The New York Times on Saturday ran an interesting story about "customer innovation centers," facilities that companies like 3M, Hershey and Pitney Bowes are using to work directly with customers to innovate on new products. While they certainly sound a bit like so much MBA-type posturing, these innovation centers actually seem like they work. The companies show customers their latest research and in-progress products, and, often, the customers come up with novel ways of applying these new ideas to their industries.
Which got me thinking--this would be an interesting approach for a software company, especially one whose products span a wide range of uses (like Apple, Microsoft, or Google). They would invite users out to one of their big research centers, present some of their upcoming products, and elicit feedback on what they're doing right, and in what other ways they could be applying their work. This isn't about usability studies; this is about customer-focused innovation.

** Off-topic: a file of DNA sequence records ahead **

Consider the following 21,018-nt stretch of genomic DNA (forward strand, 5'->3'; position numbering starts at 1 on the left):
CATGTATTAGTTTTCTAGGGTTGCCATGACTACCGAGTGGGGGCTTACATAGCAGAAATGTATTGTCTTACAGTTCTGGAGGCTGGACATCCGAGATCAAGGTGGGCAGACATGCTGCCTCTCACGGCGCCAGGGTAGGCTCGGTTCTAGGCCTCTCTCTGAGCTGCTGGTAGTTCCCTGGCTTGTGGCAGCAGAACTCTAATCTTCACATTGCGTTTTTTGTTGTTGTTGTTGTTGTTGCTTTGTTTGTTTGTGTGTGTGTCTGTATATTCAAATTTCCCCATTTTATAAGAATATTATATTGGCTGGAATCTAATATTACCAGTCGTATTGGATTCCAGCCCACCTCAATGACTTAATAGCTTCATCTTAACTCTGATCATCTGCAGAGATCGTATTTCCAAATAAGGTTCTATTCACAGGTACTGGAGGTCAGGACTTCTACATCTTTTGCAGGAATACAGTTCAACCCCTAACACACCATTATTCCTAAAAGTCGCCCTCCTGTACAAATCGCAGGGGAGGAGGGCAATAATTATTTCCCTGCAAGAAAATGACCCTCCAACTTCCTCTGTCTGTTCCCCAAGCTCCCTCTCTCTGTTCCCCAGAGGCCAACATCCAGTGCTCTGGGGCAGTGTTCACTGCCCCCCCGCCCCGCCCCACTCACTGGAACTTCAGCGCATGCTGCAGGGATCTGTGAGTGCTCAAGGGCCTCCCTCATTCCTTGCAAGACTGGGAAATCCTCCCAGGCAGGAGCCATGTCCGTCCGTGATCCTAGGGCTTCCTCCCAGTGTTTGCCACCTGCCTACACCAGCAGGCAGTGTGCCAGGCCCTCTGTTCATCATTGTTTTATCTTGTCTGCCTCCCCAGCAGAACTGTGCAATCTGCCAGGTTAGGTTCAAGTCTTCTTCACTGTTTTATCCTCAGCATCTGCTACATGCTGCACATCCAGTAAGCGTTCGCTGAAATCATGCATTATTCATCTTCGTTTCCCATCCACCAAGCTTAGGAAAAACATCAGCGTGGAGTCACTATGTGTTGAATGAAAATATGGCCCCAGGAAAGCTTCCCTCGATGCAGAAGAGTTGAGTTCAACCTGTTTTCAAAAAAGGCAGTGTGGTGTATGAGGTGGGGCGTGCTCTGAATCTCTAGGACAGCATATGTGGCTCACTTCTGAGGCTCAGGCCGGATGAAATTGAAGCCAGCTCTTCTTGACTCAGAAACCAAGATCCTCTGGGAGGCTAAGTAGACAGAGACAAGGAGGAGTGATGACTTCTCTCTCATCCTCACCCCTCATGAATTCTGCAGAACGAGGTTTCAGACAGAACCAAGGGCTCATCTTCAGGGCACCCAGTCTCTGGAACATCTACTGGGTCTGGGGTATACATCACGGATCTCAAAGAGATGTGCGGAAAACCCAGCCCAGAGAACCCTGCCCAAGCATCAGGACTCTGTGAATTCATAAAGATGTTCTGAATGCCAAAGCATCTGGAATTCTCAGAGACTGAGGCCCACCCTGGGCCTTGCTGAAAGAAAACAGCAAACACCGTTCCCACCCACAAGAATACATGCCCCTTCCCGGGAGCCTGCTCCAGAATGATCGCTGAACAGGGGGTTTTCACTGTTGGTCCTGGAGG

It's so easy for software companies to work furiously in their little bubbles without enough contact with and insight on what it is that their customers are really trying to accomplish. I'd like to see some of these companies create customer innovation centers. I think they'd discover some interesting things.